Responding in part to a plea from Russian...


August 20, 1991|By Gilbert A. Lewthwaite and Mark Matthews | Gilbert A. Lewthwaite and Mark Matthews,Washington Bureau of The Sun Peter Osterlund, Karen Hosler and Richard H. P. Sia of The Sun's Washington Bureau contributed to this article.

WASHINGTON -- Responding in part to a plea from Russian President Boris N. Yeltsin, President Bush refused yesterday to recognize the junta that overthrew Mikhail S. Gorbachev.

Mr. Bush called for the ousted leader to be returned to power and signaled his intent to isolate the new Kremlin leadership economically as well as politically.

"We will avoid in every possible way actions that would lend legitimacy or support to this coup effort," the president said.

In a message to the White House, Mr. Yeltsin asked Mr. Bush to support him in resisting the group that overthrew the Soviet president, an administration official said.

Part of Mr. Bush's statement late yesterday "responded directly to Yeltsin," the official said.

The statement was intended to show that the United States would not "try to develop a relationship" with the coup's leaders that would lend them legitimacy, the official said.

Earlier, after a quick return to the White House from his Maine vacation home, Mr. Bush described the coup as an "unconstitutional resort to force" and said it bypassed both Soviet law and popular will.

He said he was putting U.S. economic assistance to the Soviets "on hold." The action would put the brakes on the Soviet Union's integration into the global market economy, and put the new Kremlin leadership on notice that "business would not be business as usual."

Mr. Bush said Mr. Gorbachev's "unconstitutional removal" from power, the declaration of a state of emergency and the deployment of the Soviet army in Moscow "raise the most serious questions about the future course of the Soviet Union."

He described the coup as "misguided and illegitimate," and said it bypassed both Soviet law and popular will.

U.S. policy in the crisis, he said, would be based on these considerations:

* Soviet reform policies must continue, and include reconciliation between the central government and the republics.

* Support for constitutionally elected leaders, and opposition to the use of force or intimidation and restrictions on free speech.

* Opposition to the use of force in the Baltic republics to repress or replace democratically elected governments.

* Interest in the Soviet Union's abiding by its international treaties and commitments, including its commitment to respect basic human rights and democratic practices.

The United States, he said, had no interest in a new Cold War, or in making East-West tensions worse. But neither would it support economic aid for the Soviet Union while it was under unconstitutional rule.

The "hold" on economic aid will cover direct U.S. economic and technical assistance, including advice on converting the Soviet arms industry to peaceful manufacture, agricultural programs, credit arrangements, and the Soviet's application for interim membership of the International Monetary Fund.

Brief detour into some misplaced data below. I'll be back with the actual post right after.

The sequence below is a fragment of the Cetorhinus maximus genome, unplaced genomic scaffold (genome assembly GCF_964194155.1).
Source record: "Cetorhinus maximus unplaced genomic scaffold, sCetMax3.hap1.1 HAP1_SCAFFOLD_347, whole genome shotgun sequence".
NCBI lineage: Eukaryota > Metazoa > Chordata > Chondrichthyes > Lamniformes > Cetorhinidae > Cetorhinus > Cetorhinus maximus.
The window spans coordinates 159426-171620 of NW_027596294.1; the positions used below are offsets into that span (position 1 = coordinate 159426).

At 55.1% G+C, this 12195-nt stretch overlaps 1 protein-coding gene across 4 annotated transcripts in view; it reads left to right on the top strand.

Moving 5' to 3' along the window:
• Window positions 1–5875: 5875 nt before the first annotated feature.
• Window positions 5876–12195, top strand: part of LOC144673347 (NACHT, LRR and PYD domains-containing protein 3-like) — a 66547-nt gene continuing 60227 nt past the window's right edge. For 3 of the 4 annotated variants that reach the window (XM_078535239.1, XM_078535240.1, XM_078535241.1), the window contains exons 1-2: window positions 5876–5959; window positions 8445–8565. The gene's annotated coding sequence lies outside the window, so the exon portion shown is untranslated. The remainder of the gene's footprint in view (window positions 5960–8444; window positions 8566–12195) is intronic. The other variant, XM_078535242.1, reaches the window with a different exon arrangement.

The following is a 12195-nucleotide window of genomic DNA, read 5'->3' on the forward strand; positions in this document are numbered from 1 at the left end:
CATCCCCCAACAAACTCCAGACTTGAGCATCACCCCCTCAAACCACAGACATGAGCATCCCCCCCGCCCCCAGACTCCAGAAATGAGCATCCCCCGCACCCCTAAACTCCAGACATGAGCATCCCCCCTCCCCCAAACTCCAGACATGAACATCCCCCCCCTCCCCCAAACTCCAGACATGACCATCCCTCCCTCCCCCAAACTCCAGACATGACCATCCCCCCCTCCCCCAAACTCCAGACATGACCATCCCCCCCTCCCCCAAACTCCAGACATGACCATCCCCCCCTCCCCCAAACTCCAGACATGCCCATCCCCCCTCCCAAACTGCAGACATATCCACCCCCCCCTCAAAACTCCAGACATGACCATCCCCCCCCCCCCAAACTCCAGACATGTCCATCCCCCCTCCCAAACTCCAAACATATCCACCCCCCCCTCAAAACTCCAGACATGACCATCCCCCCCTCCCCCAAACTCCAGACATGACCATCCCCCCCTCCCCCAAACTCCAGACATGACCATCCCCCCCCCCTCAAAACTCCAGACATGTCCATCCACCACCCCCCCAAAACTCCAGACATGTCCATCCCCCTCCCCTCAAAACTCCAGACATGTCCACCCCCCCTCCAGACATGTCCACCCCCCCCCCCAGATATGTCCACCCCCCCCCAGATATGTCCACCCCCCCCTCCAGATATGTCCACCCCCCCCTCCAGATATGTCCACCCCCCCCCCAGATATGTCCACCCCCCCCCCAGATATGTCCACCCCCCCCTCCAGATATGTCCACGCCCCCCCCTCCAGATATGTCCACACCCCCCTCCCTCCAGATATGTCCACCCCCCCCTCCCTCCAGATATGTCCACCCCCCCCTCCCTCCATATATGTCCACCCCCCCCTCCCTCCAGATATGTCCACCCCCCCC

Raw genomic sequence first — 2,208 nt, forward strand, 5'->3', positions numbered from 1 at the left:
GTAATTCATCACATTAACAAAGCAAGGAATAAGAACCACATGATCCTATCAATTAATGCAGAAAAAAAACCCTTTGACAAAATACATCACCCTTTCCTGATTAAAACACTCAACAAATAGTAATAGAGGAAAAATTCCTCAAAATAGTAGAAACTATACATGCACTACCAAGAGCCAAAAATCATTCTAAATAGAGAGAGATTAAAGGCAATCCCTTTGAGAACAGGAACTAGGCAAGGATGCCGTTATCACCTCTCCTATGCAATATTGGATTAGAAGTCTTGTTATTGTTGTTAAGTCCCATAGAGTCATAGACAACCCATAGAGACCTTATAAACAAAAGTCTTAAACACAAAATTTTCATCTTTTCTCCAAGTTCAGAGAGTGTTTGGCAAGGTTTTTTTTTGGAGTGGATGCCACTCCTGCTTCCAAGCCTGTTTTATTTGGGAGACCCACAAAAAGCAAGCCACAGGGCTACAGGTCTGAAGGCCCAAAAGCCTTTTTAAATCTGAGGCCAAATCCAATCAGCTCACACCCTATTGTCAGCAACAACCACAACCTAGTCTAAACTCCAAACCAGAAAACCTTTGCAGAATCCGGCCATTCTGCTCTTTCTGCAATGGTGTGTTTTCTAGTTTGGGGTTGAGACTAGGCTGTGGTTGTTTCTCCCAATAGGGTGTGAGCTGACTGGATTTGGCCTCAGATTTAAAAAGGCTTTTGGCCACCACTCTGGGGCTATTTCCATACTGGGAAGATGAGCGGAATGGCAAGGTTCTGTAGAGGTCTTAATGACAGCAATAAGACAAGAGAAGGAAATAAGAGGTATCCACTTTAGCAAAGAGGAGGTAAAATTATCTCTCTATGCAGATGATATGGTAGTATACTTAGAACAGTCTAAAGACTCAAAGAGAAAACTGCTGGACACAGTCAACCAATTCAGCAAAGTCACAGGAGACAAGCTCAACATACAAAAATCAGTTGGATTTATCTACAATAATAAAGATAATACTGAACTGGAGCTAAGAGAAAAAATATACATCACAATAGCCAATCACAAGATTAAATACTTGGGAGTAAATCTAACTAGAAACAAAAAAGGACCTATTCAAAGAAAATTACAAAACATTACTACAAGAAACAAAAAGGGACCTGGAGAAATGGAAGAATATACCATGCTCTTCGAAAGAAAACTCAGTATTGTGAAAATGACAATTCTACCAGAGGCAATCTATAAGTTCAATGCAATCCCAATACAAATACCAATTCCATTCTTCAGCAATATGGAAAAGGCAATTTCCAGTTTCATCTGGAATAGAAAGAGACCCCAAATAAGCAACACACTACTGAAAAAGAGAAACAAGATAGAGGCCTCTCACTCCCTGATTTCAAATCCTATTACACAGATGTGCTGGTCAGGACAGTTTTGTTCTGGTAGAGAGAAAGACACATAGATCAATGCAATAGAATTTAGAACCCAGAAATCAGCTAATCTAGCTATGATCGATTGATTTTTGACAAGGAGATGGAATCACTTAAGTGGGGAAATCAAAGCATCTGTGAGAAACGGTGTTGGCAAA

Soviet Ambassador Viktor G. Kompletkov delivered a message from the coup leaders to the State Department and the White House. It sought to assure Washington that the leadership would continue the reforms introduced by Mr. Gorbachev.

But officials reacted with skepticism. Officials said that Mr. Kompletkov's reception was not meant to indicate any recognition of the Moscow leadership.

Throughout the day the wires buzzed among allied capitals as Mr. Bush and Western leaders pondered a joint response to the unexpected overthrow of Mr. Gorbachev by hard-liners from the Communist Party, the army and the KGB. Mr. Bush talked yesterday to the leaders of the world's major industrial nations: Britain, Germany, France, Italy, Canada and Japan.

"If we're going to set back democracy, set back reform, obviously not only the United States but Europe will put things on hold as well. There's a lot at stake in all of this," Mr. Bush said.

Individual European countries indicated they would not immediately suspend aid to the Soviet Union, although Secretary of State James A. Baker III was expected to attend a meeting of the European Community this week.

"We're not trying to go back to Square One," President Bush said. "What we're trying to do is say let the situation clear up, but adhere to certain fundamental principles."

Mr. Bush said the power grab in Moscow could still be defeated by "the will of the people." He added: "Let's just remain open on this as to whether it's going to succeed or not," he told reporters at his vacation compound in Maine before returning to Washington.

Mr. Bush will meet Secretary Baker, Defense Secretary Dick Cheney, National Security Adviser Brent Scowcroft and other key security officials today. They will consider the internal, bilateral and international fall-out of the sudden disruption of the Gorbachev era, which ended the post-World War II Cold War, replaced confrontation with cooperation, and introduced a spate nuclear, conventional and chemical arms agreements.

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